Archive for August, 2012

LaTeXila: some principles for the user experience

Sunday, August 19th, 2012

Writing a LaTeX document can be done in different ways. Some people prefer an application like LyX, which hides the LaTeX code and uses sophisticated UIs.

Other people prefer to work directly on the LaTeX code. LaTeXila has chosen this direction. In this context, let’s see, with two examples, some of the principles behind LaTeXila to offer a good user experience.

Inserting a figure

To insert a figure, an application like LibreOffice uses a wizard, so the user can choose an image, its size, the caption, etc.

For a LaTeX application, we could imagine that the corresponding LaTeX code is generated and inserted in the .tex file. Nice, isn’t it?

There is a little problem though: if the user doesn’t understand the code, how does he modify it afterwards to change an option? A good reaction is to look at the documentation to understand what happens. But a quicker solution is perhaps to re-run the wizard and refill the pieces of information and modify the option.

So, to force users to learn LaTeX, LaTeXila avoids wizards!<Esc>dd

A wizard is not a perfect solution. The root of the problem is that looking at the LaTeX documentation can take some time.

A better solution:

  • Good completion of LaTeX commands and their arguments.
  • A way to add easily the required commands for doing common actions like inserting a figure.

The completion works well in LaTeXila, but can be improved. Also, when we are in a command argument, if no completion is available, a calltip is displayed with the prototype of the LaTeX tag:

Calltip

Calltip showing the prototype of a LaTeX tag

As for the second point, there is a toolbar and menus for common actions. An interesting feature, that doesn’t exist yet in LaTeXila, is the snippets plugin of gedit.

Creating a new document

Creating a new document can also be made via a wizard. We choose:

  • the document type (an article, a report, slides, …)
  • the title
  • the author(s)

But there is the same problem as for figures’ insertion.

In LaTeXila, creating a new document is done via a template. There are some default basic templates, and personal templates can be created.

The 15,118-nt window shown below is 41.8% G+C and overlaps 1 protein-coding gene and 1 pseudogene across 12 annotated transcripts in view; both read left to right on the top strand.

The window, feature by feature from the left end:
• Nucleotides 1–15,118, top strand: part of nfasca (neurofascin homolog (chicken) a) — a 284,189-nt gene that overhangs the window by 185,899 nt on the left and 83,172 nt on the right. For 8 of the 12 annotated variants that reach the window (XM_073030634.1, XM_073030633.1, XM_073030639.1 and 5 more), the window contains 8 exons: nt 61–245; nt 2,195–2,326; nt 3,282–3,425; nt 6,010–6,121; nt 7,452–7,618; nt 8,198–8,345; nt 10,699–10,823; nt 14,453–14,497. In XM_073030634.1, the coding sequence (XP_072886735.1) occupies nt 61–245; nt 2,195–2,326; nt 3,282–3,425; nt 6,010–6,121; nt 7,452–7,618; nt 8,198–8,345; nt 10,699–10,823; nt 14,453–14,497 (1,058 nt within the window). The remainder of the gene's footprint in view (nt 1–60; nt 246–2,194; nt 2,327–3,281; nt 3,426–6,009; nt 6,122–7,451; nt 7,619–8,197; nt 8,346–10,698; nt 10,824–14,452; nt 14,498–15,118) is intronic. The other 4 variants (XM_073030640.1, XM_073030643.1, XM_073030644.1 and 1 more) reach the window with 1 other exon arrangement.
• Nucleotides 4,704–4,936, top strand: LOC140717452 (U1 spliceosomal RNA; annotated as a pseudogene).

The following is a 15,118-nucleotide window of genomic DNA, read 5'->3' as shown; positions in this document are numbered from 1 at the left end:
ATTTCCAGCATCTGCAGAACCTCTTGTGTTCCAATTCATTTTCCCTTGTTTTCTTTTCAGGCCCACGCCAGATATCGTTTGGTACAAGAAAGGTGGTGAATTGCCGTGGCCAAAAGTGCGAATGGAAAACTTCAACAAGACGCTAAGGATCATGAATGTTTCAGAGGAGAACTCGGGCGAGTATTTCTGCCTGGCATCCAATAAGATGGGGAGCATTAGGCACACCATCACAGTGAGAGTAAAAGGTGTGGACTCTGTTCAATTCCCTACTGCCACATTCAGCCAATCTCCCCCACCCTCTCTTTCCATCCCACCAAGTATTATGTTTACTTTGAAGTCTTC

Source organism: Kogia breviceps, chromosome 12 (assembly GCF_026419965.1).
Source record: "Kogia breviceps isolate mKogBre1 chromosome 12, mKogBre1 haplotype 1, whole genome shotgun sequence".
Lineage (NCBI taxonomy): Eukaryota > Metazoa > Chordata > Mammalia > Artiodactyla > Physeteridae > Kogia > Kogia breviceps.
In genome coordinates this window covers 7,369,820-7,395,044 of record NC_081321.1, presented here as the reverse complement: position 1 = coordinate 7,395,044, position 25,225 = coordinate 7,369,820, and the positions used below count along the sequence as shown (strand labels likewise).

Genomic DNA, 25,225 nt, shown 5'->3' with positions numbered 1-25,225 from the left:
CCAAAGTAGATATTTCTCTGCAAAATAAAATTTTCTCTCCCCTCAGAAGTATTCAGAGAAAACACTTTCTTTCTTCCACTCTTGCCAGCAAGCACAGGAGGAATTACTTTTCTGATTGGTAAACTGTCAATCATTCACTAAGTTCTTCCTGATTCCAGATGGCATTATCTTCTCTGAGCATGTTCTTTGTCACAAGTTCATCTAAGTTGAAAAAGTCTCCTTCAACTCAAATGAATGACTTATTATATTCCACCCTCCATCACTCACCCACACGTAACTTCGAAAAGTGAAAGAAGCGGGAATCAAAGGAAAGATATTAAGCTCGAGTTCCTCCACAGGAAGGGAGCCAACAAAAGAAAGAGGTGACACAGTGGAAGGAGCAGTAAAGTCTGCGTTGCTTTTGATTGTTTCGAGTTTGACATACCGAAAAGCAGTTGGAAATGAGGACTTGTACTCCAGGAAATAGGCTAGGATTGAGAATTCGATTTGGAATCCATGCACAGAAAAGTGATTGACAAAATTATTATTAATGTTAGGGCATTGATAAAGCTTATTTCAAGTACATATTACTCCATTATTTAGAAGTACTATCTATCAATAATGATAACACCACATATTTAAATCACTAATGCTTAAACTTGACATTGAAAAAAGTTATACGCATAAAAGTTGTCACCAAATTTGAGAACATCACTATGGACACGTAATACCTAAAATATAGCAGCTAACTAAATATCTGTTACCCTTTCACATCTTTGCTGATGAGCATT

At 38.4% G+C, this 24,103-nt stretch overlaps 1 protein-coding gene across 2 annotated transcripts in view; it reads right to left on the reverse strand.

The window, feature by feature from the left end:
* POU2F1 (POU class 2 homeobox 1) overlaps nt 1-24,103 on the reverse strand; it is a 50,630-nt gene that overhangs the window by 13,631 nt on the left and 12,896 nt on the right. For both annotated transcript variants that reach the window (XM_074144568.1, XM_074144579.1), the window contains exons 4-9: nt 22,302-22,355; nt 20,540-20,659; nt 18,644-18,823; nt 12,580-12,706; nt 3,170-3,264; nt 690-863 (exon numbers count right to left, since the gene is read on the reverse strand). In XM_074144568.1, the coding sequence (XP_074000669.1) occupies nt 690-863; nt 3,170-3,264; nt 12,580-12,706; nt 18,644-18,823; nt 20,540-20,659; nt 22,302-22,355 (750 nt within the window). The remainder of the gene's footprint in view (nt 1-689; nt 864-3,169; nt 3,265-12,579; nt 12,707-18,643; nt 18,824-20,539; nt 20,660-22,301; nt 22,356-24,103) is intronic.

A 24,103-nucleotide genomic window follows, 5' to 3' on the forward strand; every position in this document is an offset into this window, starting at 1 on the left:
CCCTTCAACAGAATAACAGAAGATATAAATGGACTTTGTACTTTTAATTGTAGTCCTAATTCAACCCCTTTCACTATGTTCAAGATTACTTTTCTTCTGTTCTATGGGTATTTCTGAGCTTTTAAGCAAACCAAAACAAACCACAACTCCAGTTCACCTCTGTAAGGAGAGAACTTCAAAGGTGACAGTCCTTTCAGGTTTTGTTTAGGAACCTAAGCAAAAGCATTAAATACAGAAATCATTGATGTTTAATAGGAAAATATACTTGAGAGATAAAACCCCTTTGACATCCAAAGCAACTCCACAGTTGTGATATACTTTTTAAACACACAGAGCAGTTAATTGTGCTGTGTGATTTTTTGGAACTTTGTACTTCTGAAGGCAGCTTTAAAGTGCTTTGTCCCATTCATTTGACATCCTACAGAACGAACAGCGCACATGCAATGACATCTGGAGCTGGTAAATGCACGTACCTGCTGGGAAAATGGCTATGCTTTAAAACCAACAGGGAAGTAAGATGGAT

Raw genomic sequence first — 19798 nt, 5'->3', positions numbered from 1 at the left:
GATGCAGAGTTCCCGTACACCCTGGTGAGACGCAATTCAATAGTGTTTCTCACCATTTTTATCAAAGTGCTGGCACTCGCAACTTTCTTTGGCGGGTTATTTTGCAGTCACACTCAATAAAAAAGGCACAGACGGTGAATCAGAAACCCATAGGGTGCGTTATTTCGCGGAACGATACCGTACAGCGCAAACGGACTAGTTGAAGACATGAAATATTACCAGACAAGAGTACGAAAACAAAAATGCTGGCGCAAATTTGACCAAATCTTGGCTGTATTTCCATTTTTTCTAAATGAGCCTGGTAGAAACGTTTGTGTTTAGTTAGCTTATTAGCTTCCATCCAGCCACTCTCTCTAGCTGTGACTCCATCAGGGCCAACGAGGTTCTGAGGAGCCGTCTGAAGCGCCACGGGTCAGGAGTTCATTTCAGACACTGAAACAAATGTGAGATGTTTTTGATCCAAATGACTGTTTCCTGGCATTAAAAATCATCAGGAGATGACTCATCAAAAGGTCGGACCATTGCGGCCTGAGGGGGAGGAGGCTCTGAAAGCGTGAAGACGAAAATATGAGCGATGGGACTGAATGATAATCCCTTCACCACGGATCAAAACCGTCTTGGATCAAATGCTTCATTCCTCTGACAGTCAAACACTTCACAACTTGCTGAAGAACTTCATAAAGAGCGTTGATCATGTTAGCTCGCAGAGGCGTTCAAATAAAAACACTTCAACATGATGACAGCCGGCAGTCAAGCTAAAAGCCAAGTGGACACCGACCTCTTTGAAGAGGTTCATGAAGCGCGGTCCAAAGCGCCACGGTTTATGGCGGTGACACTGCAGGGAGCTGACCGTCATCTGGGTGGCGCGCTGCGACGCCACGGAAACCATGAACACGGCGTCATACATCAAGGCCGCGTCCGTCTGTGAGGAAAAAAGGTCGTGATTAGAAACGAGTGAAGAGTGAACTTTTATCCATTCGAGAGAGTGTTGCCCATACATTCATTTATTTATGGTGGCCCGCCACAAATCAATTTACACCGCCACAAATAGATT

The user can for example create a big personal template with all the stuff that he could possibly use in a new document. And then, when he creates a new document, he removes or comments what he doesn’t need.

The UI to create a new document has been improved recently1:

New document

Create a new document from a template

To summarize, the idea of LaTeXila is to always deal directly with the LaTeX code, while simplifying as most as possible the writing of this LaTeX code. The users don’t need to be LaTeX gurus, but they should understand what happens.

  1. The window style is different from the GNOME 3 style because I use Xfce, gnome-shell is not supported on my graphics card, and the fallback mode is a bit buggy. []

About code quality and maintainability

Wednesday, August 1st, 2012

It can be difficult to write clean code, that is easy to understand, split in nice and well-defined functions that do one thing but do it well, with good variables names, and so on. For the maintainability, it is really important.

In fact, a code is read far more often than it is written. For fixing a bug, adding a feature, or simply see how it is implemented.

General Advices

There are some general advices, for example:

  • A function’s name should be sufficient to know all what the function really does.
  • Hide implementation details, and use the domain-specific vocabulary, no technical words, if possible. An extreme example: get_last_document() is better than get_top_stack().
  • Avoid focusing on performance from the beginning. About 10% of the code is responsible of 90% of the execution time. An optimized code is more difficult to understand, so it is better to optimize only the 10%.

Every Details Matters

Small details can also improve the code readability. Take for example this line:

g_return_if_fail (foo >= min_value && foo <= max_value);

And compare it with this one:

g_return_if_fail (min_value <= foo && foo <= max_value);

Which one do you prefer? In the second sample, we can visually see the foo variable between the minimum and maximum values.

Many such small improvements, taken together, make the code more enjoyable to read.

Code Complete

We can learn these and other advices by reading some (good) existent code, by working with more experienced developers, AND by sitting in a comfortable sofa with a cup of coffee or tea while reading a book.

I personally have read Code Complete last year. It seems the reference on the subject. But there are other similar books, for instance The Pragmatic Programmer.

Although the editor of Code Complete is Microsoft Press, the book is not related to Microsoft or Windows. The author explains sometimes stuff related to open source, UNIX and Linux, but one can regret the total absence of the mention “free software” and all the benefits of freedom: be able to learn by reading other’s code, etc. But if you are here, you already know all of this, because you are on the good side ;)

Introduce myself

Wednesday, August 1st, 2012

This is my first blog post.

My name is Sébastien Wilmet. I live in Belgium, and I currently study computer science at the university (in Louvain-la-Neuve).

I’m the maintainer of LaTeXila, an integrated LaTeX environment written in Vala. I also contribute to other modules, like GtkSourceView.

I’m not a GSoC student, but maybe next year ;)